David Zwanetz, Philadelphia, for appellant.
F. Emmett Fitzpatrick, Dist. Atty., Richard A. Sprague, 1st Asst. Dist. Atty., Steven H. Goldblatt, Asst. Dist. Atty., Chief, Appeals Div., Maxine J. Stotland, Asst. Dist. Atty., Abraham J. Gafni, Deputy Dist. Atty. for Law, Philadelphia, for appellee.
Jones, C. J., and Eagen, O'Brien, Roberts, Pomeroy, Nix and Manderino, JJ. Jones, C. J., and Roberts and Pomeroy, JJ., concur in the result.
Appellant was convicted by a jury of murder in the first degree, aggravated robbery, burglary, and conspiracy. Post-verdict motions were denied and concurrent sentences of life imprisonment for the murder conviction, ten to twenty years for robbery, and ten to twenty years for burglary were imposed. Sentence was suspended on the conspiracy conviction. This appeal followed.
Appellant first argues that a statement given to police following his arrest should have been suppressed because it was the product of an unnecessary delay between arrest and arraignment. See Pa.R.Crim.P. Rule 130. Appellant's suppression hearing was held several months before our decision in Commonwealth v. Futch, 447 Pa. 389, 290 A.2d 417 (1972). Appellant's trial, however, was not held until December of 1972, some eight and one-half months after Futch. Post-verdict motions
were filed by appellant on December 19, 1972. The issue was not raised at trial or in his post-verdict motions, and since it was not timely raised, it will not be considered on direct appeal. Commonwealth v. Johnson, 457 Pa. 554, 327 A.2d 632 (1974).
Appellant also argues that his confession should have been suppressed because it was not voluntarily given. He contends that, although he was given the warnings required by Miranda v. Arizona, 384 U.S. 436, 86 S.Ct. 1602, 16 L.Ed.2d 694 (1966), the confession was not the product of a rational intellect and a free will. This Court has held that any determination of whether a confession is the product of rational intellect and a free will necessitates consideration of the totality of the circumstances involved. Commonwealth v. Cannon, 453 Pa. 389, 309 A.2d 384 (1973). Here appellant claims that he was suffering from symptoms of heroin withdrawal, that he was questioned continuously for several hours, and that he had only a tenth grade education. At his suppression hearing, however, the prosecution presented testimony that he had not taken any drugs during the twenty-four hours preceding the questioning, that he seemed alert and conscious of what was going on around him, and that he was given frequent periods in which to rest, eat, and attend to his personal needs. The suppression court elected to believe the prosecution's witnesses and determined that appellant's confession was voluntary. The court en banc reviewed the evidence, analyzed the facts, and concluded that the suppression court's determination was proper. We have reviewed the testimony presented at the suppression hearing and conclude that the prosecution has sustained its burden of proving that the confession was voluntarily and knowingly given. Commonwealth v. Smith, 447 Pa. 457, 291 A.2d 103 (1972).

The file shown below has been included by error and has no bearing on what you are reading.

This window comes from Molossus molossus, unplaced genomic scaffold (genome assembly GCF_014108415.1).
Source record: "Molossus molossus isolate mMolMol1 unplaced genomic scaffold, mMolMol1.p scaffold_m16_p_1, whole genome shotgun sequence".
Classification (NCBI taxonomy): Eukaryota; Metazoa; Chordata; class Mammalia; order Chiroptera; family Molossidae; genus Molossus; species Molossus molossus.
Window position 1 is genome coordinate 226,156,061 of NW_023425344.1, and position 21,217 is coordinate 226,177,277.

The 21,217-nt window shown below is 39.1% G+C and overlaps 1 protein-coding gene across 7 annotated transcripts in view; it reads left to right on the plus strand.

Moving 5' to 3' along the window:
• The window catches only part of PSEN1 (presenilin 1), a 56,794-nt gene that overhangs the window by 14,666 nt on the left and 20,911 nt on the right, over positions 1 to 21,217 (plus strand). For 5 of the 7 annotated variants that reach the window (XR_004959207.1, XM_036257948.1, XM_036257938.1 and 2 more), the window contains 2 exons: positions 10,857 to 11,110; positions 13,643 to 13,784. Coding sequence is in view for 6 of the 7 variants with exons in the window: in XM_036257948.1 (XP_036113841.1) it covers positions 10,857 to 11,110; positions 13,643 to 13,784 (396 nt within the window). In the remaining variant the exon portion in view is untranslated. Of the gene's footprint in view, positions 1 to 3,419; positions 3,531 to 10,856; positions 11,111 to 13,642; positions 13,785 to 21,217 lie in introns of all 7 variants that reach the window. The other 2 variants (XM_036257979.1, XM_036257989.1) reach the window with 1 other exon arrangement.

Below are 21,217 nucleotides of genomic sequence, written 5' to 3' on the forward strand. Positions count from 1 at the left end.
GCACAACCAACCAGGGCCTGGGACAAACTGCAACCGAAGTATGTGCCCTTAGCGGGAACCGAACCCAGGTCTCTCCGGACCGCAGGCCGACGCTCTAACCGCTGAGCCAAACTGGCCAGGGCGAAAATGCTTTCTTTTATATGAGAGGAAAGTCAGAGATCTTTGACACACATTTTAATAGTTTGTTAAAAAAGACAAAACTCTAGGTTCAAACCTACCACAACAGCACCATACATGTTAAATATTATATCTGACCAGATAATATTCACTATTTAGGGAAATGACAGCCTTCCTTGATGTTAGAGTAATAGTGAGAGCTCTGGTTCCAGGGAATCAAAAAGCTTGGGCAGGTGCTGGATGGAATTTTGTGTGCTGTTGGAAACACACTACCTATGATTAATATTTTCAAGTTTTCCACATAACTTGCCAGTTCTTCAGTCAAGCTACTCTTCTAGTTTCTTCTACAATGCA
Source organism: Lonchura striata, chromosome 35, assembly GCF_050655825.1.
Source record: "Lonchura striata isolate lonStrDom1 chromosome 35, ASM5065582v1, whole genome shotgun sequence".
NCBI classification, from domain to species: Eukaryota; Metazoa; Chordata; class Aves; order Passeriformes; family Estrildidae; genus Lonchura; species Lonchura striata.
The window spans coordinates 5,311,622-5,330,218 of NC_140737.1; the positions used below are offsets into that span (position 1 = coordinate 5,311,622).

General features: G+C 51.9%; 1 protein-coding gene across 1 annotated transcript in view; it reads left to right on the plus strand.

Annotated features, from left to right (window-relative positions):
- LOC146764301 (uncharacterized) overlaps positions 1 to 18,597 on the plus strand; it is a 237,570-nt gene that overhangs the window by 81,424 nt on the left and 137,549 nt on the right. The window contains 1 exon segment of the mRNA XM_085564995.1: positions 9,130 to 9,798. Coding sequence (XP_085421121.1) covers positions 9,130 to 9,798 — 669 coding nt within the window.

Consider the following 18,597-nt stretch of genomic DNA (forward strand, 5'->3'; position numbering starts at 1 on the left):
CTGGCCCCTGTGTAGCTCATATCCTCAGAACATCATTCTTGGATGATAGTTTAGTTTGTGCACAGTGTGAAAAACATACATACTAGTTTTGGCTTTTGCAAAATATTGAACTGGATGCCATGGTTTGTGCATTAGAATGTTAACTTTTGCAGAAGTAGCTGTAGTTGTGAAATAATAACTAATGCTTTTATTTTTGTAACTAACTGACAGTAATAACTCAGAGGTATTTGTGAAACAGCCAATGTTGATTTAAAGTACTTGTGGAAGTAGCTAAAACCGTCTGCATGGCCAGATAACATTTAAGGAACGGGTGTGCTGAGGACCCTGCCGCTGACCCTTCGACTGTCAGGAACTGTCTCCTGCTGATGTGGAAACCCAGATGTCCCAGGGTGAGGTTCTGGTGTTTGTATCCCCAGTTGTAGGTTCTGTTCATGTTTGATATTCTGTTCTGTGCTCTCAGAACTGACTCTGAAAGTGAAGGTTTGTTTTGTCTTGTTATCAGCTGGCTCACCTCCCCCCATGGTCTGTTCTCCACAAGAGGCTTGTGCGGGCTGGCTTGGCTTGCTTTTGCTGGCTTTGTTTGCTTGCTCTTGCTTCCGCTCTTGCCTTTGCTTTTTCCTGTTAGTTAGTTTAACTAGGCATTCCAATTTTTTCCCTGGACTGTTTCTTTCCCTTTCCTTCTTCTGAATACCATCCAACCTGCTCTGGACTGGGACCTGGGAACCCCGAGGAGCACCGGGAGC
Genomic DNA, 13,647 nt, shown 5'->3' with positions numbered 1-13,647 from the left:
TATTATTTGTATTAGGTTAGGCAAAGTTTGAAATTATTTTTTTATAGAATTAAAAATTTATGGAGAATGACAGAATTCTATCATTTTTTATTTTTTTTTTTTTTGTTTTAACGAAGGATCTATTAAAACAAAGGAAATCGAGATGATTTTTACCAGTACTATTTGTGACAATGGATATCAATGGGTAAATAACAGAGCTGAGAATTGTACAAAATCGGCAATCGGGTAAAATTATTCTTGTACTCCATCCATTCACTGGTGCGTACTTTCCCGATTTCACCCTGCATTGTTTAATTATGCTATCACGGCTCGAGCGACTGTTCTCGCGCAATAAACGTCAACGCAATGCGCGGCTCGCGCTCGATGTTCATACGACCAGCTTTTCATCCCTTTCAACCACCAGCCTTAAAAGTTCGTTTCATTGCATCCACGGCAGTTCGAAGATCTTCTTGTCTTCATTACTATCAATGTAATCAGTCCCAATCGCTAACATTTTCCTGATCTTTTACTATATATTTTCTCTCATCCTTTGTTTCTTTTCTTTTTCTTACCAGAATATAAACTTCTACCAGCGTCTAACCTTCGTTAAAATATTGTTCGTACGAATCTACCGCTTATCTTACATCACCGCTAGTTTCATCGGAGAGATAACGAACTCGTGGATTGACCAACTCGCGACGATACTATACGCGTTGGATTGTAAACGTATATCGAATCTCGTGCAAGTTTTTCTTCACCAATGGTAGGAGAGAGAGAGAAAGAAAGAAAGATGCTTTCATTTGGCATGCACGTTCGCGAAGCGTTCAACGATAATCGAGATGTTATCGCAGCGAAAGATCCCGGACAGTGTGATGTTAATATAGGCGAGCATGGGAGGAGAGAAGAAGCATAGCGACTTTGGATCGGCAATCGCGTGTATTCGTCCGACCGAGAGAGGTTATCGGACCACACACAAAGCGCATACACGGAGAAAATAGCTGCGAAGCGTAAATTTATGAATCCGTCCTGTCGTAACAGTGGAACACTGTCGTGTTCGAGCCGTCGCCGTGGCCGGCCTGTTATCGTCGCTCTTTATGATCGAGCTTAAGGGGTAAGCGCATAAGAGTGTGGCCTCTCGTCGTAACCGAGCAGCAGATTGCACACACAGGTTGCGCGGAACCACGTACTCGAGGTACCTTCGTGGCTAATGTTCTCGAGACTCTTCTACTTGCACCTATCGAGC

Appellant next claims that his conviction should be reversed because at voir dire the trial court overruled
several of his challenges for cause. He claims that this necessitated the use of his peremptory challenges, and since he had no peremptory challenges left, ...